Signature verification underway for recalls involving Walker, 7 others
MADISON - Workers are beginning the process of scanning in signatures turned in to force recall elections in Wisconsin.
The task is for Government Accountability Board workers to go through more than one million signatures, dropped off one box at a time at the GAB office in Madison.
State Democratic Party Chaimanr Mike Tate thinks the recall is needed because, "Scott Walker did not tell the truth to the people of Wisconsin, didn't talk about how he was going to govern," as Tate told Newsradio 620 WTMJ's "Wisconsin's Morning News."
"The people of Wisconsin have spoken. Over one million citizens have said, 'We can't wait. This guy is making moves that are absolutely against the grain of Wisconsin values.' "
Assembly Majority Leader Scott Fitzgerald, who faces a recall, says the collective bargaining changes for public employees were the only way to get the kind of concessions they needed from the state unions.
"I don't know that there would have been a way of soft-selling this to the unions, and they would have been more responsive," explained Fitzgerald on "Wisconsin's Morning News."
"I think we did what was in the interest of the taxpayers, which was eliminate the structural deficit, put the state back on track in terms of fairness and honesty when it comes to budgeting, and empower local elected officials to make these very difficult decisions."
Scene of celebration outside Government Accountbility Board office
It looked like a party outside of the GAB office in Madison.
Volunteers took each box off a U-Haul truck.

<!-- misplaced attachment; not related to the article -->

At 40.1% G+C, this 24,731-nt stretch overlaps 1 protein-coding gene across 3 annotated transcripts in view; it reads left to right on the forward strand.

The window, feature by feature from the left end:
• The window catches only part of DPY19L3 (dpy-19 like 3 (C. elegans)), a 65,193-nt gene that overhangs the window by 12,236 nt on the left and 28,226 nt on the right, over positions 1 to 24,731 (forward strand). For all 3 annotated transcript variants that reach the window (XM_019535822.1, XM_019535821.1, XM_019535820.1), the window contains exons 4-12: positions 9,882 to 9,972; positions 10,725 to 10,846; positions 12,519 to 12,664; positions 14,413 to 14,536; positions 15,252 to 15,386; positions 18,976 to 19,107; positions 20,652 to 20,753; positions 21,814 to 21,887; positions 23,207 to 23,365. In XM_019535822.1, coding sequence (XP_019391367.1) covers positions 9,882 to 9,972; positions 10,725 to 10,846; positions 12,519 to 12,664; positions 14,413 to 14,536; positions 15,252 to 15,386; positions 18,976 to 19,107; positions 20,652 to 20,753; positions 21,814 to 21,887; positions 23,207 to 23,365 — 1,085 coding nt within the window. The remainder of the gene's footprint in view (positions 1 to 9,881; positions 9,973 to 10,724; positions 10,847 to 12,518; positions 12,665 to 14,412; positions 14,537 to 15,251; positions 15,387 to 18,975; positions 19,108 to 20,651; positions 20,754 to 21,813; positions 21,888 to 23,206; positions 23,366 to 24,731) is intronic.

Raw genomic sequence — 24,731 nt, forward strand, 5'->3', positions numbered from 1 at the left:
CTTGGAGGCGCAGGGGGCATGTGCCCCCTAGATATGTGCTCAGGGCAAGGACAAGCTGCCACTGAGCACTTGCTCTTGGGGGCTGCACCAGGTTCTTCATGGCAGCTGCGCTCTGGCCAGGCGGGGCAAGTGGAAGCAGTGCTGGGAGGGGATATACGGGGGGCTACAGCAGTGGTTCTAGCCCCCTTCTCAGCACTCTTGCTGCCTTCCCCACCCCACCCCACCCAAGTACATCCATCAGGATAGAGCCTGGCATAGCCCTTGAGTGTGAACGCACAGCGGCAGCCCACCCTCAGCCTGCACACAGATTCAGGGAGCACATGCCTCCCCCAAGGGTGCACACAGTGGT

"I almost have a tear in my eye, I'm so happy," said Keith Roberts of Greendale.
"It was electric. This was our Super Bowl. This was our time to celebrate what we've done in the last 60 days," explained Tanya Lohr, who is from Washington County.
Democrats only needed 540,000 signatures to recall Gov. Walker, but claim they have clearly exceeded that by collecting more than one million signatures.
"The more than one million Wisconsinites represent an overwhelming threshold that is beyond any legal challenge," explained Ryan Lawler, the Vice Chair of United Wisconsin.
"You're going to need to disqualify nearly one in every three signatures we hand in," claimed Tate.
"It's simply not going to happen."
Volunteers celebrated just blocks away from the Governor's office.
"This is better than winning the Super Bowl," said Roberts.
Walker was out of state at a campaign fundraiser when the recall petitions were dropped off, but he told Newsradio 620 WTMJ that he was ready for the fight.
"Since last spring, you had the national unions saying they were going to come in, the government unions saying they were going to come in and do this, the statewide Democrat, the party officials, the activists, the operatives pushing this, and yet, they still couldn't get close the majority of voters in the state of Wisconsin. A sign, it's a lot easier to sign a recall petition than it is to vote."